Specifying a Series of Font Families with CSS font-family Property

The Syntax of the font-family Property

arial
Arial. © 2013 J Kyrnin - licensed to About.com

Typographic design is a critically important piece of a successful website design. Creating sites with text that is easy to read and which looks great is the goals of every web design professional. To achieve this, you will need to be able to set the specific fonts that you wish to use on your webpages. To specify the typeface or font family on your Web documents you will use the font-family style property in your CSS.

The simplest font-family style that you could use would include just one font family:

p {
  font-family: Arial;
}

If you applied this style to a page, all of the paragraphs would be displayed in the "Arial" font family. This is great and since "Arial" is what is known as a "web-safe font", which means most (if not all) computer would have it installed, you can rest pretty easily knowing that your page will display in the intended font.

So what happens if the font you select can not be found? For example, if you do not use a "web safe font" on a page, what does the user agent do if they don't have that font? They make a substitution.

This can result in some very funny looking pages. I once went to a page where my computer displayed it completely in "Wingdings" (an icon-set) because my computer didn't have the font that the developer had specified, and my browser made a very poor choice in what font it would use as a replacement.

The page was completely unreadable for me! This is where a font stack comes into play.

Separate Multiple Font Families with a Comma in a Font Stack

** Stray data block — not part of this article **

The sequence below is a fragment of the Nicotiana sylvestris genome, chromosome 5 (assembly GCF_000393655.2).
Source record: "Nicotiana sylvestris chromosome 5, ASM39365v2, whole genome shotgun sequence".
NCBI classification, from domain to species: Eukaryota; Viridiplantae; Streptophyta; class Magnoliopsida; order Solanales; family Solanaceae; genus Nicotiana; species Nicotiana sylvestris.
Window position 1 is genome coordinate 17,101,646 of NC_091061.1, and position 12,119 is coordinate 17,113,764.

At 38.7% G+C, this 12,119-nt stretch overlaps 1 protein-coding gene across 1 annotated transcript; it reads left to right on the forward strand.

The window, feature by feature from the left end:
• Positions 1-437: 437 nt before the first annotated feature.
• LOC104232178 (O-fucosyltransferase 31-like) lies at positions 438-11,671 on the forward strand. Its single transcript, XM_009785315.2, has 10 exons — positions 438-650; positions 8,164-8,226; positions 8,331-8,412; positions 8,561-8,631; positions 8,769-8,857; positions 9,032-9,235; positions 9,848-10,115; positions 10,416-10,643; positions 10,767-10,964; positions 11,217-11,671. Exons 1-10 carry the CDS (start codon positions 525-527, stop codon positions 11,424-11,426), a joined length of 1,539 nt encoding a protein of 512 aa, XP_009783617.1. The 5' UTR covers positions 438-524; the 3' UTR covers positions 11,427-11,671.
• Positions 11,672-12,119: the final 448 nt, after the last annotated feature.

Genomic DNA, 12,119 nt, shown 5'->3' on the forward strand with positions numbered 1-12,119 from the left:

A "font stack" is a list of fonts that you want your page to use. You would put your font choices in order of your preference and separate each with a comma.

If the browser doesn't have the first font family on the list, it will try the second and then the third and so on until it finds one it has on the system.

font-family: Pussycat, Algerian, Broadway;

In the above example, the browser will first look for the "Pussycat" font, then "Algerian" then "Broadway" if none of the other fonts were found. This gives you more of a chance that at least one of your chosen fonts will be used. It is not perfect, which is why we have yet more we can add to our font stack (read on!).

Use Generic Fonts Last

So you can create a font stack with a list of fonts and still have none of which the browser can find. You obviously don't want your page to show up unreadable if the browser makes a poor substituion choice. Luckily CSS has a solution for this too: generic fonts.

You should always end your font list (even if it's a list of one family or only web safe fonts) with a generic font. There are five that you can use:

  • cursive
  • fantasy
  • monospace
  • sans-serif
  • serif

The two above examples might be changed to:

font-family: Arial, sans-serif;
font-family: Pussycat, Algerian, Broadway, fantasy;

Some Font Family Names are Two or More Words

If the font family you want to use is more than one word, then you should surround it with double-quote marks.

While some browsers can read font families without the quotation marks, there may be problems if the whitespace is condensed or ignored.

font-family: "Times New Roman", serif;

In this example, you can see that the font name "Times New Roman", which is multi-word, is encased in quotes. This tells the browser that all three of these words are part of that font name, as opposed to three different fonts all with one word names.

Original article by Jennifer Krynin. Edited on 12/2/16 by Jeremy Girard